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Division of Agricultural Sciences and Natural Resources

Gluten-free diets not for everyone

STILLWATER, Okla. – With the rising popularity of gluten-free diets and the wide variety of products catering to the lifestyle, it might make you wonder if you are missing out on something important.

For most of us, the short answer to that question is no, said Janice Hermann, Oklahoma State University Cooperative Extension nutrition specialist.

“Gluten-free diets are designed for individuals with specific diagnosed medical conditions,” she said. “In fact, because gluten is found in so many foods, unnecessarily cutting it out of your diet may lead to deficiencies in important nutrients you’d normally get from enriched and fortified cereals, breads and pastas.”

Gluten refers to proteins found in certain grains such as wheat, rye and barley. Because it enhances the taste and texture of foods, it is added to items like deli meats and French fries.

For the majority of people, gluten is absolutely harmless, Hermann said. However, there is a small percentage of the population that cannot tolerate these proteins. About 1 percent of Americans battle celiac disease, an autoimmune condition that causes the body’s immune system to release antibodies that attack the intestines.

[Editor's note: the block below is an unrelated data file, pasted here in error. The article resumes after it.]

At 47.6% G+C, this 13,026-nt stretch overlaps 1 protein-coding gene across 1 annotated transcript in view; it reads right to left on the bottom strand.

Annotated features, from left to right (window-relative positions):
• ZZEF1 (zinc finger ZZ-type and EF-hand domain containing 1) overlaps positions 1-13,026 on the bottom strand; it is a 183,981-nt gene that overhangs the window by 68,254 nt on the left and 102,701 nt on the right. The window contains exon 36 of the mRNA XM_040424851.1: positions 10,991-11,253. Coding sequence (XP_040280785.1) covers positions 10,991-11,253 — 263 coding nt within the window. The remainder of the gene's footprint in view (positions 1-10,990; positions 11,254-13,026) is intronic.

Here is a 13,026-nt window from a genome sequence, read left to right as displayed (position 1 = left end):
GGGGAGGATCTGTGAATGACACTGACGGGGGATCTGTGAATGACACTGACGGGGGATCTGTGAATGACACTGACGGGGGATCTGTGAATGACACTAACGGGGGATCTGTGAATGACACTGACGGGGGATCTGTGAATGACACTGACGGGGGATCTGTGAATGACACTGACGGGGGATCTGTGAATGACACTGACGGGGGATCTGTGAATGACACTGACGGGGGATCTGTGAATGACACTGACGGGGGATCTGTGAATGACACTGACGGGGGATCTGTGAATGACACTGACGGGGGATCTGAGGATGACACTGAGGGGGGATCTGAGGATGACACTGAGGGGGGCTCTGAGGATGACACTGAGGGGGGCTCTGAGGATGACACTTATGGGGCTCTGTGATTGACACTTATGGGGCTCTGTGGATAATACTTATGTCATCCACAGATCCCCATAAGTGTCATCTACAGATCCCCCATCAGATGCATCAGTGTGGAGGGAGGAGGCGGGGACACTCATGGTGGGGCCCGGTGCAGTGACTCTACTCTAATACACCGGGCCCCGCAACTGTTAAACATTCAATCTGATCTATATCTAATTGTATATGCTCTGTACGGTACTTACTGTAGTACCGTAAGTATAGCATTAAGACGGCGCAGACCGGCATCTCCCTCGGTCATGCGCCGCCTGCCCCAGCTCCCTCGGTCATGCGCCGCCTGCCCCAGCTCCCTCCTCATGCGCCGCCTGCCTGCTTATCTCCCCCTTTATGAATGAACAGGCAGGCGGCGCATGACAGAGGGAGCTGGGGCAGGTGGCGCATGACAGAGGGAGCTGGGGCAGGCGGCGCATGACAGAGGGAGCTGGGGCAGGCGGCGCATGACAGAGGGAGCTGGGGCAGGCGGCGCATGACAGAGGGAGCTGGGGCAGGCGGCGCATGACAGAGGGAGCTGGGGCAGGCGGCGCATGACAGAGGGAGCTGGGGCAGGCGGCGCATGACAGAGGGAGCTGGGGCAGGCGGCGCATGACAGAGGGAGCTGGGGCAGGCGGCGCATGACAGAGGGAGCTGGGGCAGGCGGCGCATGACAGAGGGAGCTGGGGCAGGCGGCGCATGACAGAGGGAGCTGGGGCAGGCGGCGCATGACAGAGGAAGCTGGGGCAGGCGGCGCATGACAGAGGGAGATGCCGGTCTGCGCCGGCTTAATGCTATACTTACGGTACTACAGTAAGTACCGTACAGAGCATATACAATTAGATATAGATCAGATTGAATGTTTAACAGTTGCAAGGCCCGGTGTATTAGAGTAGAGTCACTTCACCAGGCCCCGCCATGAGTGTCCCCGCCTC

The symptoms can be unpleasant – gas, bloating, diarrhea and weight loss or gain. If left untreated, the condition could lead to complications such as anemia, osteoporosis and neurological disorders.

Another estimated 6 percent of Americans are affected by non-celiac gluten sensitivity (NCGS), which also involves the immune system reacting to gluten, but does not produce dangerous antibodies.

“The only treatment for celiac disease and NCGS is a gluten-free diet,” Hermann said. “If you suspect you have either of these conditions, consult your health care provider.”

However, if your goal is to lose weight or just maintain a healthy lifestyle, and you do not have a medical condition that prevents you from eating foods containing gluten, a well-balanced diet that includes lots of fruits and vegetables and features lean protein sources should help do the trick.

The website www.choosemyplate.gov offers easy-to-follow, age-appropriate guidelines and recommendations to encourage weight loss and living a healthy lifestyle.

Also, check with your local county Extension office for helpful resources, including related fact sheets (www.osufacts.okstate.edu) and classes.

“Gluten-free diets aren’t for everyone,” Hermann said. “Outside a medical condition like celiac disease that requires a specific diet, for good health, there isn’t really a substitute or short cut around eating right and exercising regularly.”

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Oklahoma State University, U.S. Department of Agriculture, State and Local Governments Cooperating: The Oklahoma Cooperative Extension Service offers its programs to all eligible persons regardless of race, color, national origin, religion, gender, age, disability, or status as a veteran, and is an equal opportunity employer.

 

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Email: leilana.mckindra@okstate.edu

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